Everything You Need to Know About French Drains

French Drain with text: Everything you need to know about French Drains

Table of Contents:

  1. What Is a French Drain System?
  2. How Do French Drains Work?
  3. How to Tell If the French Drain Is Working
  4. Advantages of French Drains
  5. Disadvantages of French Drains
  6. What Does a French Drain Cost?
  7. How to Install French Drains
  8. What You'll Need
  9. How to Unclog a French Drain
  10. French Drain Maintenance
  11. Snaking the Drain
  12. Contact Mr. Rooter for Your French Drain Needs

If you're dealing with a permanently damp area in your lawn or end up with water in your basement after heavy rain, there's an easy solution — a French drain outside or inside your home. It's essential you have good drainage to ensure your house remains dry and mold-free. If you have groundwater collecting in your basement, not only is it an eyesore, but it can also cause the wood to mold and rot.

Here is a guide to French drains, so you'll learn everything you need to know about them, including what they are, how they work, how to install them, their cost, and more.

What Is a French Drain System?

An outdoor French drain is a trench you cover in rocks. It's connected to pipes to guide water away from your home. The first part of French drains is the elevated or higher end, referred to as a drain field. The drain field is where the groundwater or excess surface water enters the drainpipes. Then, there's the second part: the French drain exit point, which is the lowest point where the water leaves the drain.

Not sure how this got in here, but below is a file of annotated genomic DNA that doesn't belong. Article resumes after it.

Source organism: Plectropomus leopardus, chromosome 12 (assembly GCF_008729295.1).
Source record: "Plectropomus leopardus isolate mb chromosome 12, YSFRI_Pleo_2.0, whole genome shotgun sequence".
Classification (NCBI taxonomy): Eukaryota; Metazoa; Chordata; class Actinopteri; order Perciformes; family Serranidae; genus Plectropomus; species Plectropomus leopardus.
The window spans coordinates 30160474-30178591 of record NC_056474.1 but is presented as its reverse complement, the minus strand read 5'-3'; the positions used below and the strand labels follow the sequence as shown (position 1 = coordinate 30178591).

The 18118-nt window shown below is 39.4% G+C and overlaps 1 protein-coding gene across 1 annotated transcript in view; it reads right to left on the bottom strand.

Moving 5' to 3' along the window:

A French drainpipe offers you the solution for if your basement is admitting water through the foundation. In a "wet" basement, the water presses against the foundation, slowly leaking through. However, a French drain reroutes the water near the foundation and releases it elsewhere.

If you're still getting water in your basement even though you have adequate outdoor drainage, you may have to install an interior French drain. You'd cut a trench in your basement slab along the foundation's perimeter, lay pipe in the trench, and put in a sump pump to move the water out of your basement and to the outdoors.

There is also the option of a pipeless French drain. A pipeless French drain doesn't have a pipe and has more internal resistance to the flow of water. Therefore, it can't evacuate as much surface water.

How Do French Drains Work?

French Drain

Water will always seek out the lowest point along the most straightforward path and readily move in loose soil into empty pockets. That is where a French drain comes in. It provides this accessible path and creates a sunken channel, encouraging water to drain out of the soil surrounding and flow along a smooth course.

For a French drain to function properly, it must leverage gravity as it initially forces the water down from the surface of saturated soil, pulling it along the downward-sloping pipe to the appropriate discharge point.